It could not happen here, this government shutdown thing. Under similar circumstances in the Louisiana House of Representatives, regardless of how members voted, they would at least vote.
The impasse over the budget resolution and GOP attempts to defund the Affordable Care Act soon will be followed by another face-off over raising the debt ceiling. Assuming, hoping, that both matters are resolved sometime before Halloween, a deeper problem will remain. Despite the widespread frustration of the people, the current gridlock is not the fault of tea party Republicans, or the president and the Democrats, or of everyone failing to get along.
Rather, the responsibility for this irresponsibility gets down to Speaker John Boehner, both as a person and an institution. Boehner has prevented the House from voting and letting the will of the majority prevail. If the partisan roles were reversed, the Democrat who would be speaker would be as much at fault.
The U.S. Constitution barely mentions the office, other than to say the House may choose a speaker, but over the years, the speaker of the House has gained the power to decide which legislation gets voted on. But such discretion, mainly for the sake of managing the House agenda, was not intended to block crucial budget votes on keeping the government operating.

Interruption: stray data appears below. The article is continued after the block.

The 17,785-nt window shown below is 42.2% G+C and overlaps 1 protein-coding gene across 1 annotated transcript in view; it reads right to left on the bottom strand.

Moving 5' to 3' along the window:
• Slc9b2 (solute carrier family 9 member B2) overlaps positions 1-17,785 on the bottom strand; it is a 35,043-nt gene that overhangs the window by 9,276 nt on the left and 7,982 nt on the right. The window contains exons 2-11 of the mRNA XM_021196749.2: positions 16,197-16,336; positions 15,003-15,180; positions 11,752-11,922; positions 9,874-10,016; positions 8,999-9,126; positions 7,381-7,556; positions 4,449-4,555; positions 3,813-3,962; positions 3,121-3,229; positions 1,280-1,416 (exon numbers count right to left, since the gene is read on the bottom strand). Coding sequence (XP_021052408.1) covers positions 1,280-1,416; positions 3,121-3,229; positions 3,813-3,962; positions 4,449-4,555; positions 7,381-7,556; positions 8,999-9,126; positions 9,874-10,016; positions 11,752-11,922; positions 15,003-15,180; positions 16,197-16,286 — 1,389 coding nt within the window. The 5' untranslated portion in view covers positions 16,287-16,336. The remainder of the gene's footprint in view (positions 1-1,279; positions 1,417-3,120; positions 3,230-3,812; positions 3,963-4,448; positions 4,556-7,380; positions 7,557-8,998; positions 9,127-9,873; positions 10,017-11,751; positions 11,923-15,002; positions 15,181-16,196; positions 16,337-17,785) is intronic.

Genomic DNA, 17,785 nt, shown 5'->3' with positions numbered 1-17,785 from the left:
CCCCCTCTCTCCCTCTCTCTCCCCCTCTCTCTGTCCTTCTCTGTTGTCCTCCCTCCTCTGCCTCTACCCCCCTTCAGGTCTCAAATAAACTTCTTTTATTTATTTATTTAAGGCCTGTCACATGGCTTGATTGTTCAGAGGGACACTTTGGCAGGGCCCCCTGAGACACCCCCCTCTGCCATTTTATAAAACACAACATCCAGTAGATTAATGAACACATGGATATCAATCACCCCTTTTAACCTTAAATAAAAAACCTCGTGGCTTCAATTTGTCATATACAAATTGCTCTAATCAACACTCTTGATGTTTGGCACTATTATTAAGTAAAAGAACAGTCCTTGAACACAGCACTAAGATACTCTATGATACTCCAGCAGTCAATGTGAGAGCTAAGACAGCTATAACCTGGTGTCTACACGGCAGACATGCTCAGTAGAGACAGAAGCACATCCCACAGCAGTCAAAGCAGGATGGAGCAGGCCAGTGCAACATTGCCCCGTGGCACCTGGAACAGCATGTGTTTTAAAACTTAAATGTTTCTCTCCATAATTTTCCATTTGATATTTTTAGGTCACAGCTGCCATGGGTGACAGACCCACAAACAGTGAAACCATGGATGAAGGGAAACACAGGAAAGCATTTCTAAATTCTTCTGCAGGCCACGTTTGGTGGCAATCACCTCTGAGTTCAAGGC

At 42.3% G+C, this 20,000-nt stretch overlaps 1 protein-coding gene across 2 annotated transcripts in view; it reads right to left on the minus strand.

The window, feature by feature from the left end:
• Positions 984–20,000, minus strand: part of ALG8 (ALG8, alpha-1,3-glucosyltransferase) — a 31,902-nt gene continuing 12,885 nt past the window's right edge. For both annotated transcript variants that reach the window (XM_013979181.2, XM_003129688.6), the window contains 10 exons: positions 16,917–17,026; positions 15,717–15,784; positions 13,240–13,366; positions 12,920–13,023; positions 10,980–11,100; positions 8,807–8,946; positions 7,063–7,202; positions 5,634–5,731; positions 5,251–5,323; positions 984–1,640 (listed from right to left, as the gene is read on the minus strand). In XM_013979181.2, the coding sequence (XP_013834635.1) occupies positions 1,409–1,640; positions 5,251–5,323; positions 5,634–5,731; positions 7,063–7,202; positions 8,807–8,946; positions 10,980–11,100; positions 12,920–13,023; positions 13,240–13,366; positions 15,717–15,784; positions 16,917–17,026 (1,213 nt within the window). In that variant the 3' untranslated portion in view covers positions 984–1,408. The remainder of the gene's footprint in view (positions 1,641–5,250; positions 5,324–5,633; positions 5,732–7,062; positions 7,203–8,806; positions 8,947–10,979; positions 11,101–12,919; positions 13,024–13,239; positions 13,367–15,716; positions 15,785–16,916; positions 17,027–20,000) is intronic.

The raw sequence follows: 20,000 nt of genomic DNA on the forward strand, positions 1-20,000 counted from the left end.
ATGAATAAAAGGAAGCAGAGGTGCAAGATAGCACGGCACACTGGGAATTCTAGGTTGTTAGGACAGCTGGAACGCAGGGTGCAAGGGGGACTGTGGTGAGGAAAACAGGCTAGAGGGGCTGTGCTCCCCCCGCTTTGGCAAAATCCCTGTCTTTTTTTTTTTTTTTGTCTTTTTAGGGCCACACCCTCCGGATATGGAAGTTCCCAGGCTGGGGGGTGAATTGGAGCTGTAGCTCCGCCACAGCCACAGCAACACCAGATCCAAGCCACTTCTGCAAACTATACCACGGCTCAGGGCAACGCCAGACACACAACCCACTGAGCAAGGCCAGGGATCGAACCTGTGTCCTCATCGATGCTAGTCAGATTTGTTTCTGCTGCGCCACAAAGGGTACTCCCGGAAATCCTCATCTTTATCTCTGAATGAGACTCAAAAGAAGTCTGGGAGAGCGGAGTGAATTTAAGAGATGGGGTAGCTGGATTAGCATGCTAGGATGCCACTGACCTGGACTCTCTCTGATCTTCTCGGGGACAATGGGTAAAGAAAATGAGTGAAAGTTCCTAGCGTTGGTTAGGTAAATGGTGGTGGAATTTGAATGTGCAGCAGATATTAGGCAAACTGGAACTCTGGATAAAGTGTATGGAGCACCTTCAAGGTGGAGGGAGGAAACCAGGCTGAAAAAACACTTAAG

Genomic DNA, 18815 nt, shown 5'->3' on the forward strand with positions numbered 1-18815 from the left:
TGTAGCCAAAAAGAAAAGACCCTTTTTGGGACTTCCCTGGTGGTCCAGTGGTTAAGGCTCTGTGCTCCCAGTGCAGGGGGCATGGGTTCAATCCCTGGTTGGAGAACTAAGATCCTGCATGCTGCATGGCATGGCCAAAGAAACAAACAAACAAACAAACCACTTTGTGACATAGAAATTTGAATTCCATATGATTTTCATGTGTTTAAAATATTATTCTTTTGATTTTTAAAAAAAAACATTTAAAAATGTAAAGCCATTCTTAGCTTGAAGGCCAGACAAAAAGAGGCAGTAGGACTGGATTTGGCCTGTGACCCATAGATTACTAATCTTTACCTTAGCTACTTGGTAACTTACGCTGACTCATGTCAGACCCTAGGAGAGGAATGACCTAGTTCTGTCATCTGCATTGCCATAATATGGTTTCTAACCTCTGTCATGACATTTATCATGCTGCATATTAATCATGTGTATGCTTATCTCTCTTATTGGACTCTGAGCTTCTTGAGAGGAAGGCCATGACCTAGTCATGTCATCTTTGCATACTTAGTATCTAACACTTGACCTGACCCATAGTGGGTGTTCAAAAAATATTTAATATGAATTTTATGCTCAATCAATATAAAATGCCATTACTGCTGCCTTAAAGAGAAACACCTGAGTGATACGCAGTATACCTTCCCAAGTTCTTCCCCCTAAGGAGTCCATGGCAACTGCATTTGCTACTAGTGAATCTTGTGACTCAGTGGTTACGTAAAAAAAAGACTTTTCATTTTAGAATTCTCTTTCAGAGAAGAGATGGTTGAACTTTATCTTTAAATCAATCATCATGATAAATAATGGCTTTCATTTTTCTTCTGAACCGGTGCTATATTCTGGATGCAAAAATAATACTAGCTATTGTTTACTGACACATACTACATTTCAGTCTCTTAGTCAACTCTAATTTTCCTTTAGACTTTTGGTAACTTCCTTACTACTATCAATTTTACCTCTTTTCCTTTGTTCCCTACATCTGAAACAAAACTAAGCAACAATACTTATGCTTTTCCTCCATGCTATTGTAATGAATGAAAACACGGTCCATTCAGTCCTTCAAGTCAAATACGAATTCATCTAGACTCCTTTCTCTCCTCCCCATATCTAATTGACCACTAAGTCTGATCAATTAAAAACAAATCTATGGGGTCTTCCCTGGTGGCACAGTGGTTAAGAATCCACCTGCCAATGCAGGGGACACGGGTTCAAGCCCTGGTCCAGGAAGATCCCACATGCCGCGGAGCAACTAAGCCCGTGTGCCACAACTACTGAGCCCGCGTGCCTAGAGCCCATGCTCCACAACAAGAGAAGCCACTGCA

Compounding that assumed power, this speaker has chosen to invoke the “Hastert Rule,” named for former Speaker Dennis Hastert, to bring up no legislation that is not supported by a “majority of the majority,” even if the instrument is supported by a bipartisan majority, as is the continuing budget resolution.
Hastert, currently a lobbyist and diving to get out of the line of fire, denies ever making such a rule. He said his “preference,” in order to maintain Republican policy, was to try not to use the votes of Democrats to pass legislation that only a minority of Republicans supported.
Rule or not, Boehner’s stance is rooted in large part in self-preservation, for he figures he won’t be speaker for long if he lets a bipartisan majority overcome a majority of his Republican colleagues, who are demanding that Democrats negotiate concessions on Obamacare.